Iwakuma joins Felix Hernandez, Drew Smyly and James Paxton on the disabled list. Right-hander Sam Gaviglio was brought up from Class AAA Tacoma.

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PHILADELPHIA — And then there was one.

The injury carnage of the Mariners’ starting rotation continued on Wednesday morning with the announcement that right-hander Hisashi Iwakuma was placed on the 10-day disabled list with right shoulder inflammation.

He becomes the fourth starting pitcher of the Mariners’ projected opening day rotation to go on the disabled list, joining Drew Smyly (flexor strain), Felix Hernandez (shoulder bursitis) and James Paxton (forearm strain).  Iwakuma will return to Seattle to have a MRI on the shoulder to assess the seriousness of the injury.

It leaves only Yovani Gallardo, who was scheduled to start on Wednesday afternoon, from the rotation that general manager Jerry Dipoto assembled and manager Scott Servais planned to have this 2017 season. Four starting pitchers in the rotation on the DL at once? It isn’t typical.

“I’ve said it many times early this year and I’ll say it again, ‘They keep playing the games and we have to play our schedule and keep going,'” Servais said. “Our team as we’ve proven over and over — we are very resilient. Guys like each other. They play very hard. They keep grinding. Some nights we come up a little short. Lately, our bullpen has been really, really good to keep us right there in games allowing our offense to get the big rally and get something going. Everybody has to do their part and step up.”

Iwakuma is 0-2 with a 4.35 ERA with 16 strikeouts and 12 walks in six starts and 31 1/3 innings pitched this season. The DL stint is retroactive to May 7.

Iwakuma was replaced on the roster by right-hander Sam Gaviglio, who had his minor league contract selected from Class AAA Tacoma. To make room for Gavgilio on the 40-man roster, right-hander Evan Marshall, who suffered a severely strained hamstring, was placed on the 60-day disabled list. The move with Marshall was expected since he’s expected to be out at least two months if not longer.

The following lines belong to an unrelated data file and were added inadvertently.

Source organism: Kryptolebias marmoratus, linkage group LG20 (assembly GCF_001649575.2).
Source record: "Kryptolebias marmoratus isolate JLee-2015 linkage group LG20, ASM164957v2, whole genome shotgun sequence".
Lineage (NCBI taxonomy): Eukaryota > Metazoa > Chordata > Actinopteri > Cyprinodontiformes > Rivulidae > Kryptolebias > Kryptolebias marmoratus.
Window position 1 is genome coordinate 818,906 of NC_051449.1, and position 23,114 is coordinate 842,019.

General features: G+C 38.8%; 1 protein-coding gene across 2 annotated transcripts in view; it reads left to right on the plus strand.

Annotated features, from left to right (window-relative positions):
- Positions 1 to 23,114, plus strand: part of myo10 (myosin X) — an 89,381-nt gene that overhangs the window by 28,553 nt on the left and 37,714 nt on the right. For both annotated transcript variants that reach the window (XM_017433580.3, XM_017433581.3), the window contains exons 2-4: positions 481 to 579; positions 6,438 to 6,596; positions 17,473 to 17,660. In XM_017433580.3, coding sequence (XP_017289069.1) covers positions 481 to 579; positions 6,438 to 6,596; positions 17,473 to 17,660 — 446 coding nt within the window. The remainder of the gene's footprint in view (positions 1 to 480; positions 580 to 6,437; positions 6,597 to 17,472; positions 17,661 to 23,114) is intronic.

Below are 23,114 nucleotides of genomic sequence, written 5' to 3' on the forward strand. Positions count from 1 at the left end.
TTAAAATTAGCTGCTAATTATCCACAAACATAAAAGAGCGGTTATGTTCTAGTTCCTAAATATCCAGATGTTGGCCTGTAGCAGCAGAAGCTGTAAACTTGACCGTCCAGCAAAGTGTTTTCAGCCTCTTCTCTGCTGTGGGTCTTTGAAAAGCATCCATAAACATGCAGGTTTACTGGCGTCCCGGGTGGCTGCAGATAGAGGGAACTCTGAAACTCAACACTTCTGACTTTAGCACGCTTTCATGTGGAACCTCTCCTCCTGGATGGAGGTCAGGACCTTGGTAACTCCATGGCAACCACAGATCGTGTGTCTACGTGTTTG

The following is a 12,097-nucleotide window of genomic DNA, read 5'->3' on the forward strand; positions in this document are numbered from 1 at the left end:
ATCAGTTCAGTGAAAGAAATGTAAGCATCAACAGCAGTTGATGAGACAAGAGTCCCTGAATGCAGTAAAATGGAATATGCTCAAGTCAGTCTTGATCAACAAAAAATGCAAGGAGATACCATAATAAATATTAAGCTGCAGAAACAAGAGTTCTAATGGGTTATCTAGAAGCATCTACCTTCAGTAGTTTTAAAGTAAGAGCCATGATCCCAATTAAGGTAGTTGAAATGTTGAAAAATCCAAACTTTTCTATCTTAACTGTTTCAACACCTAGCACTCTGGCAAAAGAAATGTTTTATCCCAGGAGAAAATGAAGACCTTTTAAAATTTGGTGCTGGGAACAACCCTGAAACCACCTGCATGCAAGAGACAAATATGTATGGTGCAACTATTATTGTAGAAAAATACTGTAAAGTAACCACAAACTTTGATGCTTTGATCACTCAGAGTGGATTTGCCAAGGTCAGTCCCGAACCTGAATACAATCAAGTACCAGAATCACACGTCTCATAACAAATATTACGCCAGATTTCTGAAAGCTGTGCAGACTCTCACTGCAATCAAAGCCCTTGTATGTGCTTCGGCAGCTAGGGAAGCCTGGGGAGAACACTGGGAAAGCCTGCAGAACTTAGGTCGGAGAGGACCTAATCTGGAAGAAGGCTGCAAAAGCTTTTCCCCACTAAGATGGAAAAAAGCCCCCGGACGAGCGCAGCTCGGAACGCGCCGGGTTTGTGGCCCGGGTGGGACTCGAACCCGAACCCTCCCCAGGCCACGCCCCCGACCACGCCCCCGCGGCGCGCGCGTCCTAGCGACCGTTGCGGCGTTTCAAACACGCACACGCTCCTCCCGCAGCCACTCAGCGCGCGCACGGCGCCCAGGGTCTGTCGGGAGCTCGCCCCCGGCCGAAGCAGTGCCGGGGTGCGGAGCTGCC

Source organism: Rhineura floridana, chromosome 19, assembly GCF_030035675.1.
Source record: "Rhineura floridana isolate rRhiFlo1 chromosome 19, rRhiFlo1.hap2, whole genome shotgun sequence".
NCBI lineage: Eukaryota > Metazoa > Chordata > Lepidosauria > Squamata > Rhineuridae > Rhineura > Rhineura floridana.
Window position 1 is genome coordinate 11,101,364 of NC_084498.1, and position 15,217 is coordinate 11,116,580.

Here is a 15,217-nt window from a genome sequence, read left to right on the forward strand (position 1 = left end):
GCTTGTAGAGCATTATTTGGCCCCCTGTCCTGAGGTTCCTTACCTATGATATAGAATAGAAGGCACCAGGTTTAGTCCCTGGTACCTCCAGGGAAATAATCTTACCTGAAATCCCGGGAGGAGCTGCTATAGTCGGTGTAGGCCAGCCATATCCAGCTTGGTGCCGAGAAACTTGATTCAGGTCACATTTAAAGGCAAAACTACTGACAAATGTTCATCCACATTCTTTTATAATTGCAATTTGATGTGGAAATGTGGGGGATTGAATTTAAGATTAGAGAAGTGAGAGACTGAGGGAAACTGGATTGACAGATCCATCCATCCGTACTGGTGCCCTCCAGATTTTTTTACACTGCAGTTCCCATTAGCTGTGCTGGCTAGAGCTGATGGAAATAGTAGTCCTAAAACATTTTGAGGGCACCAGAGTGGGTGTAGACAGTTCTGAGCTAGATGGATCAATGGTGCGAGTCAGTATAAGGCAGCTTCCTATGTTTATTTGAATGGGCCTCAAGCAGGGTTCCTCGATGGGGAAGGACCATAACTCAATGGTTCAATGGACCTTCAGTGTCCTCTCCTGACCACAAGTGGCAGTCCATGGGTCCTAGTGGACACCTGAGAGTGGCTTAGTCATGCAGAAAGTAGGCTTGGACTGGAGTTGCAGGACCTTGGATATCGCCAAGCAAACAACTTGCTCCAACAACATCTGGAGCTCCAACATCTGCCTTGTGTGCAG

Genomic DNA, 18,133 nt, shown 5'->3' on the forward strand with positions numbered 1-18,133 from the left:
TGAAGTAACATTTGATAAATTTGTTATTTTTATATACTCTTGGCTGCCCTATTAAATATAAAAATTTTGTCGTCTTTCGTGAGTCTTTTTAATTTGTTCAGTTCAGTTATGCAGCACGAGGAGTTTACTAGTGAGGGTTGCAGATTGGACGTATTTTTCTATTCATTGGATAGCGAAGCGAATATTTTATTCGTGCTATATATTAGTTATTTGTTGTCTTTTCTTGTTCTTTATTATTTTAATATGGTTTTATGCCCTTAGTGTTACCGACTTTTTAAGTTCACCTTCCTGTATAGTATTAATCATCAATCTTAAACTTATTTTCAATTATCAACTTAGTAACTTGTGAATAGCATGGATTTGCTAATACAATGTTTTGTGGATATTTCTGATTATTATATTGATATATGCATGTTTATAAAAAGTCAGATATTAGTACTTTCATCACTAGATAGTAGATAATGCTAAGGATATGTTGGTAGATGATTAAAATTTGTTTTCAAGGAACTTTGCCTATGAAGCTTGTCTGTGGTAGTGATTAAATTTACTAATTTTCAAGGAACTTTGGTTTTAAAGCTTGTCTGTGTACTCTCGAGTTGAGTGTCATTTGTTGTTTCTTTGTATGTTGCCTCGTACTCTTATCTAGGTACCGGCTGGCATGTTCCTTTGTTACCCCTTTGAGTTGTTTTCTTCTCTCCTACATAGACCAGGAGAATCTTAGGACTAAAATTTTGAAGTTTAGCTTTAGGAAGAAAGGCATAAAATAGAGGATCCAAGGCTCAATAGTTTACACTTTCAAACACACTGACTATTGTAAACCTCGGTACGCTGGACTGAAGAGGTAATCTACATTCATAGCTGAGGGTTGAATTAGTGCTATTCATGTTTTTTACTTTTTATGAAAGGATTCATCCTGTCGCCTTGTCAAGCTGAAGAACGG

Gaviglio, 26, was 2-3 with a 3.31 ERA in five starts with the Rainiers this season. In 32 2/3 innings pitched, he’s struck out 16 batters with three walks. He’s not overpowering, but throws strikes. The Mariners will use him as a long reliever out of the bullpen. Gaviglio, a former Oregon State standout,  pitched for Team Italy in the World Baseball Classic.

“It’s a dream come true,” Gaviglio said. “I’ve been waiting for this to come for a while now. I just tried to take some momentum from the WBC and hit the ground running.”

Iwakuma had been scheduled to start on Thursday in Toronto in the series opener against the Blue Jays. Instead, right-hander Chase De Jong has been moved up a day and will make that start on normal rest. Right-hander Christian Bergman, who pitched well in relief on Sunday, will start on Friday. Saturday’s starter is “to be determined.” The Mariners could use Dillon Overton in that spot if he doesn’t pitch over the next few days. They could also go down to Tacoma and call up right-handers Chris Heston or Ryan Weber, who have big league experience.

“We aren’t sure what we are going to do there,” Servais said.

The discomfort in Iwakuma’s shoulder has been building.

“It’s been in the last couple of starts,” Iwakuma said through interpreter Antony Suzuki.  “It’s just when I pitch off the mound, I feel discomfort and irritation.”

Besides the shoulder issue, Iwakuma was struck in the knee by a line drive in his previous outing. The knee had swelled up and also was an issue.

“Getting hit in the knee plays a big factor, you don’t want to let that aggravate your shoulder. You don’t want to let that affect your shoulder. you don’t want it to mess up your mechanics and delivery. Sometimes when you do stuff that, it can affect other parts of your body.”

Iwakuma came to Servais and informed him that the shoulder wasn’t responding.

“He just didn’t feel like he was ready to post yet,” Servais said. “He’s a pro. He’s a veteran. You have to trust in those guys that they let you know when they are ready. We sat down yesterday and he didn’t think he was going to be able to go in Toronto. Obviously with where we are at pitching-wise, we needed to somebody in here.”

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Robinson Cano hit in the cage and ran on the field to test his sore right quad. He was deemed healthy enough to play by the Mariners training staff. Nelson Cruz will operate in a similar role as a pinch hitter.